Cumbria may have lower than average crime figures, but forensic science students at the University of Central Lancashire never want for practical hands-on experience of dealing with a brutal murder.
In fact, the catalogue of "crimes" committed on a regular basis in and around the university's scenes of crime house, innocuously named Cow Pasture Cottage, on its Newton Rigg campus, make it the ideal learning tool for students practising evidence gathering.
Whether it is a blood smear (horses' blood is used), semen stains (bulls' is used) or fingerprints, students must follow proper procedures in gathering and analysing evidence found at the fabricated crime scenes.
The university boasts one of the country's leading forensic science centres. It offers a range of courses, including a foundation degree in forensic science offering a hands-on approach to evidence gathering.
The cottage, formerly the home of a farm worker, is set up by staff to test students' abilities in evidence gathering across a range of crimes from burglary to rape and murder. There are four crimes being investigated at the cottage at any one time.
There are no bodies lying around but there are plenty of clues for the students to find, identify, record, log and analyse. A few red herrings are also planted by the part-time crime investigation lecturer, who is a full-time crime scene investigator for Cumbria Police.
Students are expected to work quickly and accurately to rule out possible red herrings. For example, a smear on the window could be blood but it could also be varnish, so they must learn the simple on-the-spot test to establish if it is blood.
There are also footprints that can provide evidence, and sometimes they are every bit as accurate as a fingerprint. The students are trained to look for tiny hairs and fabric threads that can be sent for lab analysis.
When they have collected all the evidence, they must log it and produce the sort of report that would be required in court by an expert witness.
Nigel Smith, course leader in forensic science, said that the key was making it as real as possible to give the students the best possible chance of securing a job in what is an increasingly competitive field.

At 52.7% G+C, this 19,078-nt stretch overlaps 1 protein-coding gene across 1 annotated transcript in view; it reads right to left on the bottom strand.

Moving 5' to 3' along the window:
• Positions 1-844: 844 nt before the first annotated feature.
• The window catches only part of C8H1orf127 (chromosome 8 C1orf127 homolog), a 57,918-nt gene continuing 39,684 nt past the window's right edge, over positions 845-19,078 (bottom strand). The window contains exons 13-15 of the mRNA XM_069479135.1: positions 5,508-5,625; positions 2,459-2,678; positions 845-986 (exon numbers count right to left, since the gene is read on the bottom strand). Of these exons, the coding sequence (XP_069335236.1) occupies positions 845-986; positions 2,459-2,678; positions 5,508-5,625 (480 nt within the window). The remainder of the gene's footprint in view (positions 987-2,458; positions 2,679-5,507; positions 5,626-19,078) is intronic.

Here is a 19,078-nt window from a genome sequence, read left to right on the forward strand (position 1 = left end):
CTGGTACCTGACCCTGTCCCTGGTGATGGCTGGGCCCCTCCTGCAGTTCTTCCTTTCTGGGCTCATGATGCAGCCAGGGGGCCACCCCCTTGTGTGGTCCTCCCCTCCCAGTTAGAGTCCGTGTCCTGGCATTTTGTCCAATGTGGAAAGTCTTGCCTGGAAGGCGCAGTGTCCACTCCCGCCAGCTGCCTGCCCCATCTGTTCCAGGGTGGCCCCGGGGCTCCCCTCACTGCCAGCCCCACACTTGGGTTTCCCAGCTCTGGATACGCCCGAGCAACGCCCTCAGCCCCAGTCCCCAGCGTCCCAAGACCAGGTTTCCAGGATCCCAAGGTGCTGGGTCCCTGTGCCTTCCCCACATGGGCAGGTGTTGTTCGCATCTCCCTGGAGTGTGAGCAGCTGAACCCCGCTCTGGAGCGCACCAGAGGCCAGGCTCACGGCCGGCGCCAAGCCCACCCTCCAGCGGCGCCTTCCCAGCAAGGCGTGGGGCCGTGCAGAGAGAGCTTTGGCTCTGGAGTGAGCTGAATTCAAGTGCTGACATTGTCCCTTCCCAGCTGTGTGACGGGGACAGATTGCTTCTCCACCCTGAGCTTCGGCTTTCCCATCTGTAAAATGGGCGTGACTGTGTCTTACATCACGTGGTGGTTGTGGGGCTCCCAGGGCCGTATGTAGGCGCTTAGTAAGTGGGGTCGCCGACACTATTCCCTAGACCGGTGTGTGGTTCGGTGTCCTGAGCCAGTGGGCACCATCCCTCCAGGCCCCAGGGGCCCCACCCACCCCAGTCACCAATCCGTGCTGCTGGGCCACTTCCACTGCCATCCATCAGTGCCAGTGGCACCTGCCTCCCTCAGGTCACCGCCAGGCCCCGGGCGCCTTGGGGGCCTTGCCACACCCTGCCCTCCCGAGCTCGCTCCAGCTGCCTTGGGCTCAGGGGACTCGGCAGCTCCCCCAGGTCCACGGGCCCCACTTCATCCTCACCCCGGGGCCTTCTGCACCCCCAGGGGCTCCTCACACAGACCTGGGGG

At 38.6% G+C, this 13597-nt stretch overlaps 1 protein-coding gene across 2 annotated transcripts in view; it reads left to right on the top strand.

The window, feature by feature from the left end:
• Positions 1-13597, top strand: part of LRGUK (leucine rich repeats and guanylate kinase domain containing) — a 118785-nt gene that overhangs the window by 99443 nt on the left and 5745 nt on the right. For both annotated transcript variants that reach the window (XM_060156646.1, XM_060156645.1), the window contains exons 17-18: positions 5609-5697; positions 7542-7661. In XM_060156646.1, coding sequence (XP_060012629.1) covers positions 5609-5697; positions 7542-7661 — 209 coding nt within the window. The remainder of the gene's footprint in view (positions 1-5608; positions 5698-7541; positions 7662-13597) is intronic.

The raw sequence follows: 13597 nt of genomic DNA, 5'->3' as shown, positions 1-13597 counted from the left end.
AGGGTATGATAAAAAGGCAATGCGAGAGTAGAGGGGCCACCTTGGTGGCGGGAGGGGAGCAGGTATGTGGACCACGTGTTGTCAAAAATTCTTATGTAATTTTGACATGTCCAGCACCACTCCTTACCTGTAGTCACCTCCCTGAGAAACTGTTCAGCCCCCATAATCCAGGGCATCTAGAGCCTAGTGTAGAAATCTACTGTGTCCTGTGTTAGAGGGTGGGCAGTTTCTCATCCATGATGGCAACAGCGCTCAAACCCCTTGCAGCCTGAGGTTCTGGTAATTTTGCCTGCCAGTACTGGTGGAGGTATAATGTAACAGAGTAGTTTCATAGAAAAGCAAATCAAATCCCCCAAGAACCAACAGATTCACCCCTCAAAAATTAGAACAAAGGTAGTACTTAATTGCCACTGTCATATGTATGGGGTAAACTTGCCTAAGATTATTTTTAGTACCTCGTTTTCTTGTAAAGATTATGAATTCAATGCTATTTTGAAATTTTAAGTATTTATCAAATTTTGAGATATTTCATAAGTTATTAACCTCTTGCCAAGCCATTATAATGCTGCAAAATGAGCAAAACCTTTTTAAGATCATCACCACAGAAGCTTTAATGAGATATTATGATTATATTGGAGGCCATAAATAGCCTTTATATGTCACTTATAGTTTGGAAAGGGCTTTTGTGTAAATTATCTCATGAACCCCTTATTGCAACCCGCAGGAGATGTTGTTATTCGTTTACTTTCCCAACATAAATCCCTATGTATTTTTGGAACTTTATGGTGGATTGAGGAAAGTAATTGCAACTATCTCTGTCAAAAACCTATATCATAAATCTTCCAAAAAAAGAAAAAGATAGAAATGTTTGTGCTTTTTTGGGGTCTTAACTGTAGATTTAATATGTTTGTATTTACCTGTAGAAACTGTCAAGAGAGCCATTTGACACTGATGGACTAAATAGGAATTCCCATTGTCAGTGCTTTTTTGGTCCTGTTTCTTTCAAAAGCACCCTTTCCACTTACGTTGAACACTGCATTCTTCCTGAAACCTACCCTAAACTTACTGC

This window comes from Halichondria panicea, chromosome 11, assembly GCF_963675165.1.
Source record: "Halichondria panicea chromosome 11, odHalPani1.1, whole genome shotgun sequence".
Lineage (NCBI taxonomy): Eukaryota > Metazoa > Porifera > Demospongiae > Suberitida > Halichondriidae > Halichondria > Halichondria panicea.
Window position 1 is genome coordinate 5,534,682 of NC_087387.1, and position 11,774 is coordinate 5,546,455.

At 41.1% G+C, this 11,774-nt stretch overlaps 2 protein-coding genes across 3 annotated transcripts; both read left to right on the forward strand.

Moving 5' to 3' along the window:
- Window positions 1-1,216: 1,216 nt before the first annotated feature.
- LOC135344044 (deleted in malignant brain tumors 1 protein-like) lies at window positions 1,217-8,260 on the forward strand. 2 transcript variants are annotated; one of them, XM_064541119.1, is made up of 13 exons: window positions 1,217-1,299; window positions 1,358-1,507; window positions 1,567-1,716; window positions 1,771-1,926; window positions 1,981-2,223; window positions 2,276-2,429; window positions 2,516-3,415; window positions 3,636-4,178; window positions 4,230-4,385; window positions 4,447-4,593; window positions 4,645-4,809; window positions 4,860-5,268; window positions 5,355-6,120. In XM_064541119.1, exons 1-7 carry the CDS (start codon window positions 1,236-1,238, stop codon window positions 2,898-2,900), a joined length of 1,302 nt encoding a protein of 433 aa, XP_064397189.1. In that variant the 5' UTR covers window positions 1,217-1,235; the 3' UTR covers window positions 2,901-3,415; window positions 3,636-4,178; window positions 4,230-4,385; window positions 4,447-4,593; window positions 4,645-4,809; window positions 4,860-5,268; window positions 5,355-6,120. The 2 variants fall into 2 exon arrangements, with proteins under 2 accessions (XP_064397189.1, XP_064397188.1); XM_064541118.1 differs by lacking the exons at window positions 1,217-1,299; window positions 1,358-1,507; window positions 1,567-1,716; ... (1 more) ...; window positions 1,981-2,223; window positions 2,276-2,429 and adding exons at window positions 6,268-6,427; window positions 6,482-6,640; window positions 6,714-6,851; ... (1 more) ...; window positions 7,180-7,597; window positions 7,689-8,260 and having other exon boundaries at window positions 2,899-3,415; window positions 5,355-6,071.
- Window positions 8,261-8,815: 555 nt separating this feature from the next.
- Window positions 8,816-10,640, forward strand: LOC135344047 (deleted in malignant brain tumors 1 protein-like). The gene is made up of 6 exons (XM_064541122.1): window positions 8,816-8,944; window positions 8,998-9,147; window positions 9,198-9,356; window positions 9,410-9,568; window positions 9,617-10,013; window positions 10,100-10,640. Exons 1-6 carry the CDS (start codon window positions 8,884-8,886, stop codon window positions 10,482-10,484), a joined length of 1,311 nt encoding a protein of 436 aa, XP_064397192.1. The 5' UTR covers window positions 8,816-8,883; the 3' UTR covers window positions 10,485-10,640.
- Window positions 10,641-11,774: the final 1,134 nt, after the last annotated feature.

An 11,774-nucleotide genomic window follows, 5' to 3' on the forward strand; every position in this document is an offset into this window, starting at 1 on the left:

Mr Smith said: "We try to simulate the things as accurately as possible.
For example, we can't use human blood, but horses' is just as good. The idea is that students won't be fazed by such things when they start work."
He said that the rise in the number of forensic science courses across the country meant that the number of graduates was likely to outnumber job opportunities.
That is why the Central Lancashire foundation degree was designed to incorporate transferable skills, including giving students a grounding in biology and chemistry, that will allow graduates to work at crime scenes, back in the lab or even in other areas such as food technology and in hospital laboratories.
Getting the right sort of people on the course in the first place is important. He said: "Most of those who come on our course have a reasonable idea of what forensic science is already about. Most of those who have watched Quincy on TV a few times and then think it would be a good idea to apply are weeded out."
The foundation degree, currently in its second year, has attracted about 30 students in total. Some 60 per cent of these are school-leavers and 40 per cent are mature students. The numbers of men and women are split evenly. It is delivered in conjunction with Preston College and with Wigan and Leigh College.
Having completed their foundation degrees, students can go on to do a full BSc (Hons) degree in forensic science at Preston, the university's main campus where its Centre for Forensic Science is based.
The foundation course is already becoming well known outside Cumbria. A student from South Africa is hoping to enrol on the next course, and a policeman from the Seychelles has inquired about a place for this year.